Now shipping....

I'm curious who is doing a lot of recording collaboration with players or producers in other cities, states, countries? I know we have lots of talent here and people from all over the world come here for it. I'm not just talking about sending music tracks out but also bringing music tracks in.

For instance, I have a friend in India who offered to have his studio players do overdubs (authentic Indians on authentic instruments) on a song we were recording here. Pretty cool.

So, show of hands? Any tips for finding talent or work outside of Nashville? Any pointers on what to do vs. what not to do, just as far as practical technical matters?


Lynn Fuston

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I've done a few of these-the farthest away was Vancouver, BC. Oddest location was a travelling circus train for the Music Director of one of the Ringling Bros. Circus Bands!
I'm on Esession as well as Still, most of my business comes from word of mouth and referrals. I need to get off my good intentions and upload some audio files to Esession for promotion-too busy working lately to do that. Not a bad thing...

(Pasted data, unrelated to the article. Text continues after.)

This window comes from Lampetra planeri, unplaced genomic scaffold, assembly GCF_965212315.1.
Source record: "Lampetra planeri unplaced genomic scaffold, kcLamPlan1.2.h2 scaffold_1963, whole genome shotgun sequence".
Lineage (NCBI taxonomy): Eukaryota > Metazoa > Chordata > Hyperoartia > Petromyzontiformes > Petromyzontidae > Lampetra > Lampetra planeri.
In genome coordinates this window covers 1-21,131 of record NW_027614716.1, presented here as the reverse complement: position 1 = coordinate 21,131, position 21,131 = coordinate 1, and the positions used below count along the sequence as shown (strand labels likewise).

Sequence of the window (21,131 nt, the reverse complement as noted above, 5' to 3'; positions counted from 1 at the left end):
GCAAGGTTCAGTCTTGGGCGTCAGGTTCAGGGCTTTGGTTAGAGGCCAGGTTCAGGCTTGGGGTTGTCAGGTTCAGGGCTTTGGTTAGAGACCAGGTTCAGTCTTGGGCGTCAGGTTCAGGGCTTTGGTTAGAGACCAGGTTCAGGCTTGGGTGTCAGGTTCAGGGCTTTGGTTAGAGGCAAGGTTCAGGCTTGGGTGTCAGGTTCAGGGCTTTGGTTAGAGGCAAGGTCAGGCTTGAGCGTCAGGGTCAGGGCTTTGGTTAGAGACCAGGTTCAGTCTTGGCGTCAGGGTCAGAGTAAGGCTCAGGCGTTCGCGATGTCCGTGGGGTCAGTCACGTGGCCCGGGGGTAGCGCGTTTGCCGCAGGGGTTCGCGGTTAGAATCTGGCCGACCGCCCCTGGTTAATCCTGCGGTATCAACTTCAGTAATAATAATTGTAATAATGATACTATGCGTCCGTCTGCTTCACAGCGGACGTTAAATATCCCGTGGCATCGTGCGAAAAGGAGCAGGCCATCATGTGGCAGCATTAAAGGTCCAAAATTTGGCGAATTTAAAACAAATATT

The biggest challenge is getting an understanding of how many times I will redo something for a client. I think Esession has a nice strategy. Still navigating how to file Union contracts on this....
I'm not sure if it's the same thing, but me and some other guys around here have been using NiceCast ( It's basically live podcasting. We've even streamed it thru a laptop to regain the small amount of dsp power it pulled from the main mix system. It's a pretty neat idea, but it can be a pain in the butt to setup thru your network. if you have a fairly complex setup (by complex, I mean a simple router thru comcast), you're more than likely going to have to assign a static ip on the local network, and use port forwarding thru the router's firewall to set this up. Other than that, it works flawessly for me, although I've only used it on mix sessions, not tracking.